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Are table saws absolutely necessary?

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Forum topic by JDJ posted 1189 days ago 2321 views 0 times favorited 42 replies Add to Favorites Watch
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JDJ

14 posts in 1204 days


1189 days ago

Topic tags/keywords: tablesaw

I am just starting my journey into woodworking and have decided to invest in proper tools. Like most people, I don’t have unlimited resources. I want to build furniture and have built quite a few projects from Ana-White. They all utilize pretty simple joinery and I want to move to the next level. I have been using a circ saw and home made guide for all my cuts and have used butt joints almost exclusively. I would like to try out dovetails and mortise and tenons and start integrating rabbets and dados. My plan is to get a router, router table, table saw, and good chisel set (and sharpening materials). The more I think about it though, the less it seems I absolutely need a table saw and chisel set. I will want them eventually but think I can get by for a while without it.

Is there anything I’m missing that I would obviously need a table saw for in small furniture projects? My next few projects are a bathroom cabinet, workbench, and possibly kitchen cabinets if I’m feeling brave


42 replies so far

View Cosmicsniper's profile

Cosmicsniper

2199 posts in 1783 days


#1 posted 1189 days ago

You can largely do without a table saw if you have a combination of other tools. However, you’ll have a hard time ripping thin boards with a circular saw (just not a lot of room to clamp a guide). There are work-arounds, of course, but nothing beats a table saw in that regard.

-- jay, www.allaboutastro.com

View stevo_wis's profile

stevo_wis

64 posts in 1651 days


#2 posted 1189 days ago

JDJ,
After 30 years of power tool woodworking, I have moved a lot of my work to hand tools. For small furniture it is much more economical to buy hand tools to do things that just cant be done with power tools.
I have a great table saw and use it when it makes sense, but sometimes it really is out to kill me.
Many folks prefer a band saw over a table saw and I am starting to agree even though I have both.
If it was me, I would buy good chisels, a couple of planes, (stanley # 5 and #6 are around for $40), maybe a couple of good hand saws.
Go ahead with the routers if you like that, though I use mine less and less.
Just my opinion.

-- Stevo

View AUBrian's profile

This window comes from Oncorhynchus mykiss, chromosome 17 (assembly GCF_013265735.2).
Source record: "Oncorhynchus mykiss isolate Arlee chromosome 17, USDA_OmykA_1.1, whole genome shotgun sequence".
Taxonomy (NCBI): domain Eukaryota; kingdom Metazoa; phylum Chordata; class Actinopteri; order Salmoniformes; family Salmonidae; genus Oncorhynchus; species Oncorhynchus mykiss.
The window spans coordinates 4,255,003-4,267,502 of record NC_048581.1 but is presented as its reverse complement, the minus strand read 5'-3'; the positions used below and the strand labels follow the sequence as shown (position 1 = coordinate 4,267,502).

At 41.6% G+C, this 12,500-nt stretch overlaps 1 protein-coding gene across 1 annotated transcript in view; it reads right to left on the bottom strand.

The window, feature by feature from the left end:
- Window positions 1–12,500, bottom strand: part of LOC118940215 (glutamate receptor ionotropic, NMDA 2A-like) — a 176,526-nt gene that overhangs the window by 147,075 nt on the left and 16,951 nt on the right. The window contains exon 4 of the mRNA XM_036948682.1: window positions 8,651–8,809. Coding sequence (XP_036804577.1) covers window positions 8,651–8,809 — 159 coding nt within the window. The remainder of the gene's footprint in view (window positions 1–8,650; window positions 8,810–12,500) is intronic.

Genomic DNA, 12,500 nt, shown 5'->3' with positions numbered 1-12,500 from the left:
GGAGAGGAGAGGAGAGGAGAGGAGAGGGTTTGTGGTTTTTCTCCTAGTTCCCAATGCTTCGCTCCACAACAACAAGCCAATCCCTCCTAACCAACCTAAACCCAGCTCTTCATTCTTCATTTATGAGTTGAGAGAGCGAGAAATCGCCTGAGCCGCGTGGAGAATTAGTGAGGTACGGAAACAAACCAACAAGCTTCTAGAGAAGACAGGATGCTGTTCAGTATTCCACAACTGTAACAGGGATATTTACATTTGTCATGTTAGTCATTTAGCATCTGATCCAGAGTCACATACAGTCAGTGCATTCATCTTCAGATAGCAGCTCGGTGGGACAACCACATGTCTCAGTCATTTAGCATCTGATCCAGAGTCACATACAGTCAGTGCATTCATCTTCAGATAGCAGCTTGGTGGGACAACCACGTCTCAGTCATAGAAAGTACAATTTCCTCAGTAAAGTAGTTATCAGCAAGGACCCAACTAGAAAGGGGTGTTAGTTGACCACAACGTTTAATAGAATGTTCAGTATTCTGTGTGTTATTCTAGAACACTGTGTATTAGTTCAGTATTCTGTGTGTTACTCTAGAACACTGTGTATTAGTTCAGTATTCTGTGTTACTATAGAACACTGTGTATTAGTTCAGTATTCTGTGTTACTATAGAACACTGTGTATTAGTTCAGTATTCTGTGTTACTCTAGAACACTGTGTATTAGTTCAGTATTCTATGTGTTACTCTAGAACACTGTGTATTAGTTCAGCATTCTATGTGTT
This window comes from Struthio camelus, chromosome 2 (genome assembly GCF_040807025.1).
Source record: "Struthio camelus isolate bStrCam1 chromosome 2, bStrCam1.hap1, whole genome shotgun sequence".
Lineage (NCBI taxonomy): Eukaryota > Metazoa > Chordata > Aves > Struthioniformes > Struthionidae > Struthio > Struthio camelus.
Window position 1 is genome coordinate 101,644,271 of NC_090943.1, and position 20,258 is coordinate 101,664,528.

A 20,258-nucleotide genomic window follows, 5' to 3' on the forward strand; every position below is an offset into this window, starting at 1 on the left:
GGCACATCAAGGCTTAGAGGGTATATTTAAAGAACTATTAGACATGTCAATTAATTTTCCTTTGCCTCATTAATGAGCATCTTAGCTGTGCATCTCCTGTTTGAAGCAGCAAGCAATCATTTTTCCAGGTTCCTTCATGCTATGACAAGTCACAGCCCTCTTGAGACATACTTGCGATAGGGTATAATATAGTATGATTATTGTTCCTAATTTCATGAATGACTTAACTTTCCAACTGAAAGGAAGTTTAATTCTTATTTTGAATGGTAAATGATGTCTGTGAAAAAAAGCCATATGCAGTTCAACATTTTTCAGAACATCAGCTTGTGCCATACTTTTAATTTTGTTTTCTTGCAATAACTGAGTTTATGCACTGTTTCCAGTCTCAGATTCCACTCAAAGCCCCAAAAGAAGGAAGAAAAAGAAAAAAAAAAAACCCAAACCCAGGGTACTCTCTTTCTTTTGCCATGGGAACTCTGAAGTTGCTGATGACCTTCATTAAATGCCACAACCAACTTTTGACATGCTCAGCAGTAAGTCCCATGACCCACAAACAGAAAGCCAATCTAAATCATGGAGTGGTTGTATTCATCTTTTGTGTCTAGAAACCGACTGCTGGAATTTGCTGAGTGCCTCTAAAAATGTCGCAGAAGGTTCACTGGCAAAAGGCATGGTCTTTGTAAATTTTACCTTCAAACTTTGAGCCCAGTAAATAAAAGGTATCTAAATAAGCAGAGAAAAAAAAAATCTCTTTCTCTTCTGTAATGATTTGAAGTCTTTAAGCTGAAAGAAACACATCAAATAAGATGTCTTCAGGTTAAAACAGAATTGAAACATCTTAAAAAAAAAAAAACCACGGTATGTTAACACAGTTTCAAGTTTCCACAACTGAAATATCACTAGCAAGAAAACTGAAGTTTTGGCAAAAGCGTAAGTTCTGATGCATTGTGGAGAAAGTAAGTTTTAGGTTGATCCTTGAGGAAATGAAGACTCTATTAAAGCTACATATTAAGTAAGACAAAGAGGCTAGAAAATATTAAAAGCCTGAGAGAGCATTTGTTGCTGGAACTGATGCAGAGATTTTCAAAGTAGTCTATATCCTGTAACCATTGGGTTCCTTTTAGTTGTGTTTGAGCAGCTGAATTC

AUBrian

85 posts in 1296 days


#3 posted 1189 days ago

A table saw is absolutely not a necessity. In many cases it does make things easier, but if you think about it, people made very nice furniture for hundreds of years without a table saw. Personally, I use mine for ripping, and the occasional dado, but that’s about it. As long as you’re comfortable ripping using your circular saw (And a table saw is essentially just a fixed circ. saw mounted upsidown) I’d say you’re good. But you’ll need the chisels…If anything, to clean up corners after the router, or rabbets, or whatever. But trust me on the chisels.

View dbhost's profile

dbhost

5378 posts in 1856 days


#4 posted 1189 days ago

While a table saw isn’t a total necessity, they do make the job much easier, safer and more accurate than alternative methods…

-- My workshop blog can be found at http://daves-workshop.blogspot.com

View Tedstor's profile

Tedstor

1369 posts in 1257 days


#5 posted 1189 days ago

I never thought I needed a TS, until I owned one. Its a vintage craftsman 8” machine I bought for $40., But even this old beater convinced me that the TS is a “must have”.
SOOOOO much easier and more accurate for ripping lumber than any other machine.
I also like to use mine for crosscutting. I have a miter saw, but it only gets set-up when I have several cuts to make. Otherwise, I grab a crosscut sled that I made in about 30 minutes from scrap, and make my cuts on the TS.

If you enjoy woodworking, I think a TS is a good investment and a fun tool to use.

Do without chisels? Seriously? A decent set of Narex bench chisels will cost you $30. A honing guide, plate glass, and sandpaper to sharpen them will cost about $25. You’ll be glad you have them.

View Loren's profile

Loren

7387 posts in 2272 days


#6 posted 1189 days ago

The table saw is a very useful tool for cabinetmaking with sheet
goods. A track saw system or vertical panel saw can substitute.

The problem with the table saw is it hogs up so much space,
in my opinion. It’s really an old technology and the handheld
circular saw is more convenient in many situations.

Repeatability with portable track saw systems was something
of a problem for awhile, but now at least two have guides
for making accurate repeat rips and repeated square crosscuts.
The downside of such systems is they get costly. For pros,
they are great time savers on job sites.

A small table saw like the older Delta 9” tilt-table model is a
good thing to have for making furniture as they are very
accurate for joinery and can crosscut drawer sides, rip
small pieces and be set and used for grooving drawers
more quickly than a router table.

For cutting the shoulders of tenons, a small, accurate table
saw is a very nice thing to have.

-- http://lawoodworking.com

View miles125's profile

miles125

2179 posts in 2630 days


#7 posted 1189 days ago